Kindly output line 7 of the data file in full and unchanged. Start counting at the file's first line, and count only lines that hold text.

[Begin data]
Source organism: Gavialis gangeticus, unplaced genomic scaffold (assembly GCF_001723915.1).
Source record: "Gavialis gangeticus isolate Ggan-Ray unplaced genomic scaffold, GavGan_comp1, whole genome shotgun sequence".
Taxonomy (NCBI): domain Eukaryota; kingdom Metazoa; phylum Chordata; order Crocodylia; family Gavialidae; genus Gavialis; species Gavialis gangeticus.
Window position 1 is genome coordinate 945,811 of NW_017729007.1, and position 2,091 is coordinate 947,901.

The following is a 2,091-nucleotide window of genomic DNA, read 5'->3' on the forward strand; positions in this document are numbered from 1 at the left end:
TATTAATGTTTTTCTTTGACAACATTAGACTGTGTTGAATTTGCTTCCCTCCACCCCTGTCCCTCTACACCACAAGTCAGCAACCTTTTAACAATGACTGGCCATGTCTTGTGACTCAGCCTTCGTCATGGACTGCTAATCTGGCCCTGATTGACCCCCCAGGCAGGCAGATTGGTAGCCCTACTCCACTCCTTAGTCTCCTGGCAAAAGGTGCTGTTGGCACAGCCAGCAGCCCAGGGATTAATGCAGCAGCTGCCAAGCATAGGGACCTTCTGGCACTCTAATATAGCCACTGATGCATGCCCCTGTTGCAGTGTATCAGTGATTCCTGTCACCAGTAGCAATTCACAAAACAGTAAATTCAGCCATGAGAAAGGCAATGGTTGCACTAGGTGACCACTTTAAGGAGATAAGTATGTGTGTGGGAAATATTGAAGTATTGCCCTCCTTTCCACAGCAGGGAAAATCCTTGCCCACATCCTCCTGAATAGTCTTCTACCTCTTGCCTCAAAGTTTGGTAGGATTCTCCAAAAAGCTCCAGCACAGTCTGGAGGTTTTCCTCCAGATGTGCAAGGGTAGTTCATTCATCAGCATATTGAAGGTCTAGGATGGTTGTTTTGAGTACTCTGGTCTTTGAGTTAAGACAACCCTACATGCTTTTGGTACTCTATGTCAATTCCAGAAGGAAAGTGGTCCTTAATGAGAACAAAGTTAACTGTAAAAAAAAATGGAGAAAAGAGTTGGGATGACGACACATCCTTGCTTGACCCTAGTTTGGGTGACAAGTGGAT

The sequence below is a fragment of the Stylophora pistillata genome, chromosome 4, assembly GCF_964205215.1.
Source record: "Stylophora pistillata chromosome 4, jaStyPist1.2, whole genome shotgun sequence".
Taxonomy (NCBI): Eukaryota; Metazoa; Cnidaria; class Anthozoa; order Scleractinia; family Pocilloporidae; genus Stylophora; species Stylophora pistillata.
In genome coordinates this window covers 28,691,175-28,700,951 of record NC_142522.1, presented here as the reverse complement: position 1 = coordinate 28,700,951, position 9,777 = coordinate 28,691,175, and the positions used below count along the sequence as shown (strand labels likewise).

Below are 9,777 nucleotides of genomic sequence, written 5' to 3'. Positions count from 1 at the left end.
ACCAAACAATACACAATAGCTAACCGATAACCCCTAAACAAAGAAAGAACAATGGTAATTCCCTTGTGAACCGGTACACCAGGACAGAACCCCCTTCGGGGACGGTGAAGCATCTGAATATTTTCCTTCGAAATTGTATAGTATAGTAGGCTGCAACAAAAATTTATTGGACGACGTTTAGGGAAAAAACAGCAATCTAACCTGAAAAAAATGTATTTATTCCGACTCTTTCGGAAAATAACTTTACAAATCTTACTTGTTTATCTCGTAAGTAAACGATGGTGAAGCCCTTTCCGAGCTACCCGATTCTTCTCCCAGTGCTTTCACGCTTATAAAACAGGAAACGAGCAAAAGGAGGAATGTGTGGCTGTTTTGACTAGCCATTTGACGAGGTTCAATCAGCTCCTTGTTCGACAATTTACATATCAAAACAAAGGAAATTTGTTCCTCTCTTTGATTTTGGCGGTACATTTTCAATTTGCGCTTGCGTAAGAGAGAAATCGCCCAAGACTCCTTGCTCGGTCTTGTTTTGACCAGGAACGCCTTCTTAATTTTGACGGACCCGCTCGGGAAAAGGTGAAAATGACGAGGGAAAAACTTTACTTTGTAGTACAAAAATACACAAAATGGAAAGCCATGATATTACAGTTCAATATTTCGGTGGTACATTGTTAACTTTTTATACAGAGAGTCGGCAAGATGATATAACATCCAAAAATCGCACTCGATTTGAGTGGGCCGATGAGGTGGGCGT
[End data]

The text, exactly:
The sequence below is a fragment of the Stylophora pistillata genome, chromosome 4, assembly GCF_964205215.1.